This program consists of 4 parts:
1. Set the puzzle in @puzzle & starting positions in @gray-squares.
2. Loop over the dictionary words & search the grid.
3. word-search subroutine: Searches the grid for given word.
4. neighbors subroutine: Returns the neighbors of given grid.

Also, do you know Perl? I could probably port it to Perl someday.

> I do like that it elegantly handles the asterisks, too.

Yeah, octans is specific to your word-search puzzles. It only starts at grids with an asterisks.

> It sounds like the program is designed to be downloaded to one's own computer and run from the command line (Linux required?)

It's a Raku script, you would need the Raku interpreter. Rakudo star bundle includes the interpreter along with zef (modules installer): rakudo.org/star

Octans requires the WWW module, it's not bundled with Rakudo star distribution so you would have to install it yourself with zef. It's as simple as running: zef install WWW

I just created a branch `without-www'. It's the same code but it'll work without WWW dependency: github.com/andinus/octans/tree

So, if you're able to get the Raku interpreter then you could try running `without-www' branch script. And if you're able to get zef running then simply install the module `WWW' and run the main script.

No, Linux is not required. It should work fine on macOS, Windows & BSDs. In fact I'm running it on OpenBSD.

> Could it also be set up as a CGI script?

Yeah, I could set it up as a CGI script.

@samurro Note that it's not persistent across reboots, for that you need to set it in `/etc/sysctl.conf', check `sysctl.conf' manual.


@samurro Sorry, I meant SMT. I recall things being faster after enabling SMT, though the difference didn't matter to me so I have it disabled.

Enable it with:

# sysctl hw.smt=1

as @_xhr_ mentions.

@benk :flan_laugh:​​ It's a Raku script. I'll port it to Haskell... someday.


Hi @Algot, I wrote a program to solve your Word-search puzzles.

Octans: github.com/andinus/octans

It performs a Depth-First search on all possible matches from the dictionary.

@ColinTheMathmo CGI is very simple, just print the response header of any webpage & you can learn a lot by just reading them.

Modern web frameworks do all this in the background for you, with CGI you have to do it manually.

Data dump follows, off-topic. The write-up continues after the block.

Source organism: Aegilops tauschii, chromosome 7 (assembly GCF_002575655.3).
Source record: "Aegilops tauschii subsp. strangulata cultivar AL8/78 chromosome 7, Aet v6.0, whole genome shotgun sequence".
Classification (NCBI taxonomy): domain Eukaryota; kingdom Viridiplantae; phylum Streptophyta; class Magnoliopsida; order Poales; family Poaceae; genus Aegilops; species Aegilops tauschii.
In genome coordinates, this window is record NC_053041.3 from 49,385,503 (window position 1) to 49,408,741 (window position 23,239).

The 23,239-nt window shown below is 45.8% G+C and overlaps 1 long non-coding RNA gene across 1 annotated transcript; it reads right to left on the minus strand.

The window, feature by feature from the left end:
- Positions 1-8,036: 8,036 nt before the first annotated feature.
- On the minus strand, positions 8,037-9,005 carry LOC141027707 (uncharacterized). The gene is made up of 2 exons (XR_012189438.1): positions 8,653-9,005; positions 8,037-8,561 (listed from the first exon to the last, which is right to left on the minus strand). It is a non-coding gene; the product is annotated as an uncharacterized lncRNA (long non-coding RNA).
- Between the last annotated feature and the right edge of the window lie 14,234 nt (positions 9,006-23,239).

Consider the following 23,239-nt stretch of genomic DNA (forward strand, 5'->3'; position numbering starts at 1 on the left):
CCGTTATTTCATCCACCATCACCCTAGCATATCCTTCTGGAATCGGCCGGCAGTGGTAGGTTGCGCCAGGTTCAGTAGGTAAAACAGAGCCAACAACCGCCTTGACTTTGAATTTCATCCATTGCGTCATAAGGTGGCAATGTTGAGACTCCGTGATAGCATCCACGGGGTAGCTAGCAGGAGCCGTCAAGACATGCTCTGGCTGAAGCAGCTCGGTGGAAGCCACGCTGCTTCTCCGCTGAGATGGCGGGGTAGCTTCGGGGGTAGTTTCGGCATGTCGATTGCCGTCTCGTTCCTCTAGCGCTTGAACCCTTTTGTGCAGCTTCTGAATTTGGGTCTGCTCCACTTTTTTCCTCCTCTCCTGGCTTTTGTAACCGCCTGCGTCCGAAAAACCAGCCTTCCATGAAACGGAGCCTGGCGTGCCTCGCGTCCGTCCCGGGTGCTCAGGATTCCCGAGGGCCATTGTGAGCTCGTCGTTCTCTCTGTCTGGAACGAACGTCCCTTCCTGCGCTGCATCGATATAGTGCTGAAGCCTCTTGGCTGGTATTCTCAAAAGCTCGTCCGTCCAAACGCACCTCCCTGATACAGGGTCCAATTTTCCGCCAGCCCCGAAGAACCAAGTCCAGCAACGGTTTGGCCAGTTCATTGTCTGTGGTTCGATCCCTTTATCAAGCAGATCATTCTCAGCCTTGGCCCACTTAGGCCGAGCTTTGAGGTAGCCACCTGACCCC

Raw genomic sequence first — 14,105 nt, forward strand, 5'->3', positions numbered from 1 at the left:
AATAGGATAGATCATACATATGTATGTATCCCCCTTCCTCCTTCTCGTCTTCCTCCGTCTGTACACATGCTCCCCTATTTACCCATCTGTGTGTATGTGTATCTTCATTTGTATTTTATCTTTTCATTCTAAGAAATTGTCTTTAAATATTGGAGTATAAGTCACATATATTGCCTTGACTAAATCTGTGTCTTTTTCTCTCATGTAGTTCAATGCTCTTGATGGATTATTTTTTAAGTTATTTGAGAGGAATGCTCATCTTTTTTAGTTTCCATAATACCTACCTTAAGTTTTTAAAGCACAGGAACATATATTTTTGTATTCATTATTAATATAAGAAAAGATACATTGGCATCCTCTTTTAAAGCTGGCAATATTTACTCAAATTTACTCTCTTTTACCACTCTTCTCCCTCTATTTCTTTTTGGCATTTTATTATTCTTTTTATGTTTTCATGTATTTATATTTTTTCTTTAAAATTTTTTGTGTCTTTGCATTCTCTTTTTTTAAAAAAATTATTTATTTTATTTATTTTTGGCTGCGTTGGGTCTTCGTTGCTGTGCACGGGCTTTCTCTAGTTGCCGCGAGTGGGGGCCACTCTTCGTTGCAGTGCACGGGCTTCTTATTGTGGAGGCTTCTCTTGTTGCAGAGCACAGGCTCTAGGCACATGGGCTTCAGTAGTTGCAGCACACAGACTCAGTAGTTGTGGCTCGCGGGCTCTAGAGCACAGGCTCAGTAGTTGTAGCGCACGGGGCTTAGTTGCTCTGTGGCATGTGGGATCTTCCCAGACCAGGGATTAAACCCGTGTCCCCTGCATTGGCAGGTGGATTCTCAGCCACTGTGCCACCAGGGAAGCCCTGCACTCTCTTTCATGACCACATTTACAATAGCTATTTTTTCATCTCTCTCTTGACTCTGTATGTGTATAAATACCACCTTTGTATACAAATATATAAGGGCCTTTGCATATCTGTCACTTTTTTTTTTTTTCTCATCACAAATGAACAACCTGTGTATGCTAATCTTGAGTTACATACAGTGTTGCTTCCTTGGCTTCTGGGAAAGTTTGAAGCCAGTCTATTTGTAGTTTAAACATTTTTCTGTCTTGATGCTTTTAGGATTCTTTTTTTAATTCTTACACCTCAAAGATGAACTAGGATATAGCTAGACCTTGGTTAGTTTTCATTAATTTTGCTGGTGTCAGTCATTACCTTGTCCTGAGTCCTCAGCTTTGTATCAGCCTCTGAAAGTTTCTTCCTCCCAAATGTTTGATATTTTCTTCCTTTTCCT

For example, do `curl -I google.com`, it'll return something like:

HTTP/2 200
set-cookie: 1P_JAR=2021-01-14-09; expires=Sat, 13-Feb-2021 09:30:11 GMT; path=/; domain=.google.com; Secure

You see that `set-cookie` header? You pass cookies in the response header & the browser sets it.

So, the thing you have to print in CGI before "\n\n" is the response header. Everything after that is the payload.


@ColinTheMathmo To do a 301 redirect just see the headers of a page that does 301 redirect. For example, do `curl -I ddg.gg`, it'll return something like:

HTTP/1.1 301 Moved Permanently
Location: duckduckgo.com/
The only extra header is "Location". You have to set the status to "301 ..." & add a "Location" header to do a 301 in CGI.

Here is a list of all response status codes: developer.mozilla.org/en-US/do


@samurro I use this addon called Auto Tab Discard along with uBO, NoScript and lots of other addons.

Auto Tab Discard will discard inactive tabs after a set threshold. Makes Firefox usable for me.

Have you checked if enabling SMP has an impact? It's disabled by default on OpenBSD.

Also, check `about:performance`.



@Algot Challenging. This one was easy, saw the word at a glance.


@Algot Churlish? Looked it up in the dictionary. "chur...." looked like a word.

@bluzeo @redstarfish I think you misunderstood the article. It starts with:

> Some of us, who have made campaigning for digital freedom our goal, reject all nonfree programs. However, as a practical matter, even a little step towards that goal is good. A walk of a thousand miles consists of lots of steps.

So, yeah you can use non-free software if it necessary but make an effort to move to free-software.

@polettix Oh! I didn't check for 1.

Thanks for pointing this out! I pushed the fix: github.com/manwar/perlweeklych

And also discovered another bug in the process. :flan_eyeroll: